“A person who has not crossed an African border on foot has not really entered the country, for the airport in the capital is no more than a confidence trick; the distant border, what appears to be the edge, is the country’s central reality.”
Paul Theroux, from Darkstar Safari
The Sudan/Ethiopia border was another 4 hour “hurry up and wait” exercise. This time questions about travel to the Congo and an infrared thermometer pointed at our foreheads served as safeguards against Ebola. Money changers were busy in the neutral zone between countries so we were able to load up on Ethiopian birr at a rate exceeding that offered by the banks in Gondar. After finger printing, mug shots and some very assertive passport stamping, we walked our bikes into the 3rd country of this adventure and exchanged birr for beer while we waited for our support vehicles to clear customs.
There were some armed demonstrations in the streets of Matema as we rode our bicycles a short distance to where the military forced us to board arranged mini vans to get to our destination in Gondar. Later we saw some burned out farm houses and passed several military check points. From our understanding there are disagreements between the tribes (there are over 80 ethnicities in Ethiopia) of this region stemming from the policies of Ethiopia’s new Prime Minister, Abi Ahmed. It is unfortunate that the unrest is situated in our path as Ahmed is well regarded at home in general, as well as in international circles. He has forged peace with Eritrea and created political stability and impressive economic growth all in a short period. 50 % of his ministers are women. Great stuff, but we still were relegated to the bus.
The topography en route to Gondar quickly becomes mountainous and could easily be mistaken for that of Arizona, especially with the appearance of prickly pear cacti to go along with the Juniper, fig and purple flowered jacaranda trees in the city. It has been a fascinating transition from the desert we were beginning to think might never end, to the mountains of East Africa’s Rift, Agriculture, architecture, natives, dress, food, drink, SIM cards, the air temperature here at 2200 meters of elevation and so much else have all undergone makeovers that came quickly, even at the rate of progress a bicycle allows.
2 rest days now in Gondar, known as the “Camelot of Africa”. This city became Ethiopia’s capital in 1636 and grew as an agricultural and market town. The former magnificence of the palaces and gardens is evident by what remains of the (World Heritage Site) Royal Enclosure, at the base of the bowl of hills that mark the city. They were constructed over almost 2 hundred years before the capital was moved and the city plundered and sacked. Ethiopians take pride in never having been colonized, but the Italians did overrun the country in 1936. The British chased them away in 1941, but Gondar became Mussolini’s last stand and some of the monuments suffered further damage.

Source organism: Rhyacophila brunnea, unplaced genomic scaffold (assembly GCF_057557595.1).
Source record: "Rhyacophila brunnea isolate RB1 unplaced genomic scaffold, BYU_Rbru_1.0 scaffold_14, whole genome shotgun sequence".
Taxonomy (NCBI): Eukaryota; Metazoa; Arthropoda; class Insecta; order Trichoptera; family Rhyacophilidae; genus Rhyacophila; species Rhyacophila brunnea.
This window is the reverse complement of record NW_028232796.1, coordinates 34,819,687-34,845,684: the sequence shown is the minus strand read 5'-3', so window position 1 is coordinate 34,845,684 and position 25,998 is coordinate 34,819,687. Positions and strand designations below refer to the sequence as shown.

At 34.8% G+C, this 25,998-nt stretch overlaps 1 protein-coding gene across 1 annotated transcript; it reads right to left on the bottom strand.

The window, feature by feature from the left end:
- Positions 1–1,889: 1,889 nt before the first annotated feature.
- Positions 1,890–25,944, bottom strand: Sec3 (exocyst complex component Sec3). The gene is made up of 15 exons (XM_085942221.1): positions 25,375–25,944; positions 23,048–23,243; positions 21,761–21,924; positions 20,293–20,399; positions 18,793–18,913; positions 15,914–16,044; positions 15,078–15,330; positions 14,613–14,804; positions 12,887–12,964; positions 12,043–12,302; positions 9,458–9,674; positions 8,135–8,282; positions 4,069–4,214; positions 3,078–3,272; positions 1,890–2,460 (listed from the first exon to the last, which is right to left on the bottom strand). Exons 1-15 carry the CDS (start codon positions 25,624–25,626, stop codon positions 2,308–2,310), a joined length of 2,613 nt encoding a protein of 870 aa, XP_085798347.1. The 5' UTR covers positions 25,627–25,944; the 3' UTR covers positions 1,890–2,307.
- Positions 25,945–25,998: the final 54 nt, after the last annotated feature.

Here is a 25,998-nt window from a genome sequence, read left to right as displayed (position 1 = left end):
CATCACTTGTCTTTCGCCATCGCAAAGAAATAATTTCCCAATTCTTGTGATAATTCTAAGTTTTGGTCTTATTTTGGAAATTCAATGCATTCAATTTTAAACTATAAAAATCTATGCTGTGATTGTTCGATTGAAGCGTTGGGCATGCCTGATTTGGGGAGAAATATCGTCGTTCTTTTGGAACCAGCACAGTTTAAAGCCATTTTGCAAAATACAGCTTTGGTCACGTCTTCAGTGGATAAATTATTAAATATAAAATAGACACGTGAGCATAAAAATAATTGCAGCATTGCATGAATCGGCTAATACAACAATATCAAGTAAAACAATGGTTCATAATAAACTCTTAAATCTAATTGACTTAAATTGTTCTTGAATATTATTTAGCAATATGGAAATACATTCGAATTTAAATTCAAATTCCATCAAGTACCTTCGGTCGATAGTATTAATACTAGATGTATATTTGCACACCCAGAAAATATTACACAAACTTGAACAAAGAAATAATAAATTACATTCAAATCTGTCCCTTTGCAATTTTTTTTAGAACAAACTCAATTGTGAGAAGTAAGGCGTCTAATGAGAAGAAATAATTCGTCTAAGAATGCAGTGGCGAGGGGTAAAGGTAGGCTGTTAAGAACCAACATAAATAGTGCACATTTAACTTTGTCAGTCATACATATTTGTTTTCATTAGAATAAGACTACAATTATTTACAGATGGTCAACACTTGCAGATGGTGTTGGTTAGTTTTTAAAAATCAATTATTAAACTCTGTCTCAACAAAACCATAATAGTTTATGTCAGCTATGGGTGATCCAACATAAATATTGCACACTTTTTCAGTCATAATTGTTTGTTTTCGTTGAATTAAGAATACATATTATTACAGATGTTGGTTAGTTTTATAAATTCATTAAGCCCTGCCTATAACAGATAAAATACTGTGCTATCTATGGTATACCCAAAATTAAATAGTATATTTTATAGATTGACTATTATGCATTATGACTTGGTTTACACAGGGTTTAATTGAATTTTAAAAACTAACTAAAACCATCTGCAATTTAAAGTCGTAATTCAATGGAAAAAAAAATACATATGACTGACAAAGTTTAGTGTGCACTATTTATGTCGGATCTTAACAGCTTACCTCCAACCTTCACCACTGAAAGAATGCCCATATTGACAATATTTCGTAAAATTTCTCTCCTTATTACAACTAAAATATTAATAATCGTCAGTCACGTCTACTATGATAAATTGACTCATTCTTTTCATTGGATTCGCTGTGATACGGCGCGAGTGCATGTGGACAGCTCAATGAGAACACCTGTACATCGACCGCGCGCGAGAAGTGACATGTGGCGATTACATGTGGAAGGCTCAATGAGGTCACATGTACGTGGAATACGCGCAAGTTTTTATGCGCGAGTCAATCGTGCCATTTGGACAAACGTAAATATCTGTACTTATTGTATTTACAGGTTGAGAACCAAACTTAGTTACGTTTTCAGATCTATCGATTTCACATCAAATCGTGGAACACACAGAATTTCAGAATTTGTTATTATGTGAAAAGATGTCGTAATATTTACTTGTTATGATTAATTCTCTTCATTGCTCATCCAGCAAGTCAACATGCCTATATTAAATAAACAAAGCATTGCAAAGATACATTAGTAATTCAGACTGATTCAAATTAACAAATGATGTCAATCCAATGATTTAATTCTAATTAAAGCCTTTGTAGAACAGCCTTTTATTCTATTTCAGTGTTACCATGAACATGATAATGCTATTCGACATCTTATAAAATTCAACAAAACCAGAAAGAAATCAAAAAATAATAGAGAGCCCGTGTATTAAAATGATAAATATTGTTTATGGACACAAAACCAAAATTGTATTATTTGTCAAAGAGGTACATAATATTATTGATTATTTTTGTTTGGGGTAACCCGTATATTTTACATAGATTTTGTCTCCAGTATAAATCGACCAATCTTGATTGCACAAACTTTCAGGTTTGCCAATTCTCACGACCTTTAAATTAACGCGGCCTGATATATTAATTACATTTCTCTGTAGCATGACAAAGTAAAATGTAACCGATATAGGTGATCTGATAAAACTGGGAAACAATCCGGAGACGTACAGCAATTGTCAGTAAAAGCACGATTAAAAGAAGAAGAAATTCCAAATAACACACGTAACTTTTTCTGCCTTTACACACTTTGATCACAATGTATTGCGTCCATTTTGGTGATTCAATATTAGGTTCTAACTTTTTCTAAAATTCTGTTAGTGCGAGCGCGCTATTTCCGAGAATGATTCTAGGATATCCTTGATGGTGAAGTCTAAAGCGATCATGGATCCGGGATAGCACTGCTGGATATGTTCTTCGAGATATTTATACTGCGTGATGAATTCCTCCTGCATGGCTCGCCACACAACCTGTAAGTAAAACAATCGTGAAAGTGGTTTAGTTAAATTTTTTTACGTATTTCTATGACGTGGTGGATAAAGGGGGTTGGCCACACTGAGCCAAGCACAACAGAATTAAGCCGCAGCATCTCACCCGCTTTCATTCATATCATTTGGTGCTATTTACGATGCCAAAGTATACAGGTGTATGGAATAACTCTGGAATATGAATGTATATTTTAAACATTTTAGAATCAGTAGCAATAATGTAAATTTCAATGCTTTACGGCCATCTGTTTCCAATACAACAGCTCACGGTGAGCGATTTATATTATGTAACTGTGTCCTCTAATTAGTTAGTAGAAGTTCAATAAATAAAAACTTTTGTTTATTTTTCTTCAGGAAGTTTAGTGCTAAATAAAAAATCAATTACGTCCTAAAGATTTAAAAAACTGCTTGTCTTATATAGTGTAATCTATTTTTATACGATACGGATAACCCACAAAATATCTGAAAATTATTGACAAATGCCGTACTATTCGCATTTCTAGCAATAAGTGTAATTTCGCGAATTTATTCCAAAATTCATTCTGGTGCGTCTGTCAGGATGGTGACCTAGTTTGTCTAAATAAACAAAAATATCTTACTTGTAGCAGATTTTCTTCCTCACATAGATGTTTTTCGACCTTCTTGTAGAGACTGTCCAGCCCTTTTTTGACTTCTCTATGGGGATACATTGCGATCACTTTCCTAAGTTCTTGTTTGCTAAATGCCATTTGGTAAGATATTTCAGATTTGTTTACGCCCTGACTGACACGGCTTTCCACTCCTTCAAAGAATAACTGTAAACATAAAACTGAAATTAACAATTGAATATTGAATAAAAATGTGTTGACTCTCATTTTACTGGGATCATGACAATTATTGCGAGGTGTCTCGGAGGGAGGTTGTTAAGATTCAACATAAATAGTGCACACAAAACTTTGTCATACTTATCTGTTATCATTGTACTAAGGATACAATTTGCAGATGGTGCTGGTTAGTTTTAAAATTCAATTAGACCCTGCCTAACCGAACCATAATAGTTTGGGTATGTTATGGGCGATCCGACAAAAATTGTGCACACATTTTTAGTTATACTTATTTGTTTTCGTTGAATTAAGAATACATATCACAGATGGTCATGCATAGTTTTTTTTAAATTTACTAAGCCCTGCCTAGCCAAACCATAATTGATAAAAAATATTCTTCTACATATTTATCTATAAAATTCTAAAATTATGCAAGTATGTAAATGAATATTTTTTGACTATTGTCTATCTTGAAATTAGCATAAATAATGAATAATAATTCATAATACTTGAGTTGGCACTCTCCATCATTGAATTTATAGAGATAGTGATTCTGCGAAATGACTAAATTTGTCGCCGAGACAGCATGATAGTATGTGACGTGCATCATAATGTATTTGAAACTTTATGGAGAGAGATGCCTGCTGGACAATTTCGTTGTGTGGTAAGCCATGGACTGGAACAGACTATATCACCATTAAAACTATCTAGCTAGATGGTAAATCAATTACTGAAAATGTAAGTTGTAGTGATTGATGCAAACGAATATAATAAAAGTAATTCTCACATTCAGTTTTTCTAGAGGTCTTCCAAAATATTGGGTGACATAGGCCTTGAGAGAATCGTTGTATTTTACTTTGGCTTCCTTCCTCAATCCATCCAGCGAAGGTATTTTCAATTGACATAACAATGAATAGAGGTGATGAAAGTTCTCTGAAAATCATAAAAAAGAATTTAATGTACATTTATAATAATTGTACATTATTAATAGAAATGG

“You will get sick on your days off”, we’ve been warned, “and it will likely happen in Ethiopia.” At the same time we’ve been encouraged to sample one of Africa’s finest cuisines. Last night we had our 1st local taste of injera: a gray, spongy bread made from fermented grain and spread over a whole large platter like a thin pancake. It is topped with sauces called wot and small mounds of meat, vegetables and a boiled egg. A vegetarian version falls under the “fasting food” title on menus. It is meant to be eaten by tearing off pieces of the injera by hand and scooping up the toppings. We were not impressed with this dish last year in an Ethiopian restaurant in Brooklyn, but this version was delicious. So far so good on the “sick” front btw.
Throughout Sudan and now here in Gondar the group has indulged in the tea and coffee offerings of women installed at small “stations” within ramshackle lean-to style gathering places we refer to as “coke stops”. With practised technique they create wonderfully aromatic and invariably sweet concoctions. Boiling pots of water and Italian style coffee pots sit on expertly managed charcoal burners (or more often on the charcoal itself) that do little for the surrounding air quality. They draw from shelves full of jars containing various tea leaves, coffee and spices to make their brews. They will not be rushed. Since crossing the border the ladies are roasting their own coffee beans (Ethiopia has among the finest in the world) and grinding them on site with huge mortar and pestle set-ups (including a robust piece of rebar in one instance). A small pot is served rather formally on a tray with 4 small cups for 30 birr – $1.25 Canadian. It is a gift.